Friday Nights of Nana

Friday Nights of Nana

by Amy Hest, Claire A. Nivola

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Editorial Reviews

Publishers Weekly
HSet a few generations ago, this graceful evocation of a family Sabbath dinner radiates all the tenderness of Hest's (the Baby Duck books; Kiss Good Night, Children's Forecasts, Aug. 6) best work. Jennie, the narrator, is spending the day with Nana (" `Today I have no school!' I sing. `Lucky me!' `Today you have no school!' she answers. `Lucky ME!' "). They prepare Nana's already clean and airily inviting house, do the shopping and cooking, and welcome the extended family. Hest emphasizes the intimacies of tradition rather than faith. Nana, for example, "is lighting candles and our dresses are touching and she is whispering Sabbath prayers and no one makes a peep"; the prayers themselves are not part of the story, nor is the symbolism of the candles. Nivola's (The Mouse of Amherst) lapidary, intently focused watercolors stand out for their exquisitely balanced colors. She has a gift for creating harmony out of a profusion of crisp patterns; despite the many elements, the overall mood is one of peace and deep contentment. A quiet gem. Ages 4-7. (Aug.) Copyright 2001 Cahners Business Information.
Children's Literature
We don't learn why the protagonist is spending Friday with her grandmother, but we do sense how much she loves being off from school and being there. So much to do before the whole family gathers for Sabbath dinner! Each housekeeping chore is shared with love and anticipation in the text as well as the richly detailed drawings, which feature such charming touches as Nana's foot and the child's touching under the table, or their eyes meeting as they go about their tasks. There is time for a picnic lunch in the park and shopping for flowers, as well as completing the cooking and changing into Shabbat clothes, before the guests arrive. '"Is it time? I ask' yet again," and finally it is time to light the candles, the best part of the day. This is a very accessible book to introduce children to the tender regard many Jews hold for their Sabbath traditions. 2001, Candlewick, $15.99. Ages 3 to 7. Reviewer: Judy Chernak
School Library Journal - School Library Journal
PreS-Gr 1-This nostalgic look at the Jewish holiday of Shabbat, although somewhat message driven, is mostly successful. Young Jennie describes her day with Nana as they prepare for the evening. They bake, cook, shop, and spend time together. Finally, all is ready, the family arrives, the candles are lit, and they celebrate the Sabbath. The story is slight, but Hest captures the child's voice and the little details that a youngster notices, as well as the impatience to do the things she most enjoys. The delicate watercolor and pen-and-ink illustrations marry well with the text, and Nivola's use of vibrant blues and purples serves to accentuate specific details and descriptions. The artwork's homey, old-fashioned feel fits perfectly with the tone of the story. The family is clearly Orthodox, but the sentiment speaks to anyone looking for a story that re-creates the ambience of this family-oriented observance. As one of the better books on this largely overlooked topic, this title will certainly fill a need where Jewish-themed stories are in high demand.-Amy Lilien-Harper, The Ferguson Library, Stamford, CT Copyright 2001 Cahners Business Information.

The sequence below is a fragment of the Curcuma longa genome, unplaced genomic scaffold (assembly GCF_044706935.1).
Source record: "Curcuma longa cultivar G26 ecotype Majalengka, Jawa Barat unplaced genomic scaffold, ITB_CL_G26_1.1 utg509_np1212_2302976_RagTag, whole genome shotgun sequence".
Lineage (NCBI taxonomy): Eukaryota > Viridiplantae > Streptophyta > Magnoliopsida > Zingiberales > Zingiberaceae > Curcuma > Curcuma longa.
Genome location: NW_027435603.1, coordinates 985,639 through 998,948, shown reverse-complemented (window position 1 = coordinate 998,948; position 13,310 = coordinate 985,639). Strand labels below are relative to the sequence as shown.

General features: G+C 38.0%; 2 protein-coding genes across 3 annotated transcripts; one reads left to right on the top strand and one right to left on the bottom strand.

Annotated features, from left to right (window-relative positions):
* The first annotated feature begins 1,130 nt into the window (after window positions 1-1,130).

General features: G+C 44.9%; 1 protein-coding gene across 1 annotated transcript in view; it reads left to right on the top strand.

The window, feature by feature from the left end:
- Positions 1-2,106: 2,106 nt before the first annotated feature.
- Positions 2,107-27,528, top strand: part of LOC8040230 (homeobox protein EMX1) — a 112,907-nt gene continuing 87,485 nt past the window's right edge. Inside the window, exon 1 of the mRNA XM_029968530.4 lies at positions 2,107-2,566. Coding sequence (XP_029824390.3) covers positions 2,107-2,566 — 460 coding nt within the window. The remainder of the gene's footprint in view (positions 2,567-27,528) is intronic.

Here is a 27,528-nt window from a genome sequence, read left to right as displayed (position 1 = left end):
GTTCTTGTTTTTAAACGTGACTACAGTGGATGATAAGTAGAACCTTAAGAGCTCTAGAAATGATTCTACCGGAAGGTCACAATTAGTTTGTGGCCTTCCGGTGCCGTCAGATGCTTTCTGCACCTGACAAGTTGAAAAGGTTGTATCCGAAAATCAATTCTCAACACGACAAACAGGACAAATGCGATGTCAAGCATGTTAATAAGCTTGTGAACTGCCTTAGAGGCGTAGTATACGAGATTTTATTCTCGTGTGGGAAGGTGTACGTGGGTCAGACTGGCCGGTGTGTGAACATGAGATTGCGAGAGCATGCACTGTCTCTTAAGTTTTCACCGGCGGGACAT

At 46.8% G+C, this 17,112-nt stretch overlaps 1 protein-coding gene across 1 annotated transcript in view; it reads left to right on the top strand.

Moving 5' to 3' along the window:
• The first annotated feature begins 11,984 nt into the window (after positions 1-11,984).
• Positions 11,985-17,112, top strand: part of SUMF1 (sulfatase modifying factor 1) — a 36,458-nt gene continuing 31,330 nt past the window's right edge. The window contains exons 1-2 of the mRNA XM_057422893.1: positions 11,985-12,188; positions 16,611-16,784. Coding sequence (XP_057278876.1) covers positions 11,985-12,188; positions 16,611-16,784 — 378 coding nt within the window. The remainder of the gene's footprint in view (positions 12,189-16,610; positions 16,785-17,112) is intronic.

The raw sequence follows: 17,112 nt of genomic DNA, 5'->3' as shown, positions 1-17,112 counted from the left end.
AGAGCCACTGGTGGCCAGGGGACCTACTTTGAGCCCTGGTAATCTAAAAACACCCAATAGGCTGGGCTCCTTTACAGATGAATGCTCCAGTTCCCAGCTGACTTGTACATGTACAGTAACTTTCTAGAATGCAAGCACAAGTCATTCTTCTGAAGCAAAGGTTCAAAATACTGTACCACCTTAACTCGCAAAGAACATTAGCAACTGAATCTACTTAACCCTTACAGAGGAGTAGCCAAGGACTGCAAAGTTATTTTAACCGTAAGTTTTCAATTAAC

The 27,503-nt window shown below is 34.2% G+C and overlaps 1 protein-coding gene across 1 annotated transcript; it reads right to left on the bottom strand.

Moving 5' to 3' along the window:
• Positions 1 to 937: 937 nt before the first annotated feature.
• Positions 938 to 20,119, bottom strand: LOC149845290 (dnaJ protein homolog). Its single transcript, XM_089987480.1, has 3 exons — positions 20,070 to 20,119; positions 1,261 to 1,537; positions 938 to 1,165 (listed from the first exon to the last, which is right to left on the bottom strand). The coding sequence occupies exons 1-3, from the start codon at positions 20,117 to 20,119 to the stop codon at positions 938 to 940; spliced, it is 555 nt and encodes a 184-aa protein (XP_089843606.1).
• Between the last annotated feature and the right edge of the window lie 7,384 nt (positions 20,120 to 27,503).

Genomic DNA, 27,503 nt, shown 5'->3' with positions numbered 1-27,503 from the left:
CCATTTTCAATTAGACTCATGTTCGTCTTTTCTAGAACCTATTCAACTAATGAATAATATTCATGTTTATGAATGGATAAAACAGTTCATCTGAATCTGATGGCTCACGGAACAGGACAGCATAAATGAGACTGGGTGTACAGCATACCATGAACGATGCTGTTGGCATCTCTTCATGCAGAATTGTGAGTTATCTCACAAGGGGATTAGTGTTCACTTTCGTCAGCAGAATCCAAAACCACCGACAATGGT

Kirkus Reviews
A warm and tender depiction of preparations for the Jewish Sabbath by a girl and her grandmother. "Today I have no school!" Jennie exults, and begins the day in Nana's kitchen eating bread and jam (peach, their favorite). But there is work to be done: the china washed and the tablecloth ironed; challah and pie to bake; flowers to purchase (violet-colored, their favorite). The day darkens, the snow comes up, Nana and Jennie dress in their blue Sabbath dresses, and the whole family arrives-shedding boots and scarves-aunts, uncles, cousins, and the girl's parents and her baby brother. The "best time" comes when Nana and Jennie light the candles and Nana whispers the Sabbath prayer. Watercolor and pen-and-ink illustrations are done in an almost folk-art style, with wonderful stippled patterns in fabric, rugs, and tableware. Touches of deep blue appear in everything from flowers and fruit to dishes and clothing. Nana's house has wood floors and interesting carpets, lovely pictures on the walls (echoing well-known artists), books on the shelves, and a palpable air of comfort and grace. Children will be seduced by the rhythm of preparation and ritual, and the reassurance of bread and soup and everyone talking "at the same time." (Picture book. 4-8)

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Gardners Books
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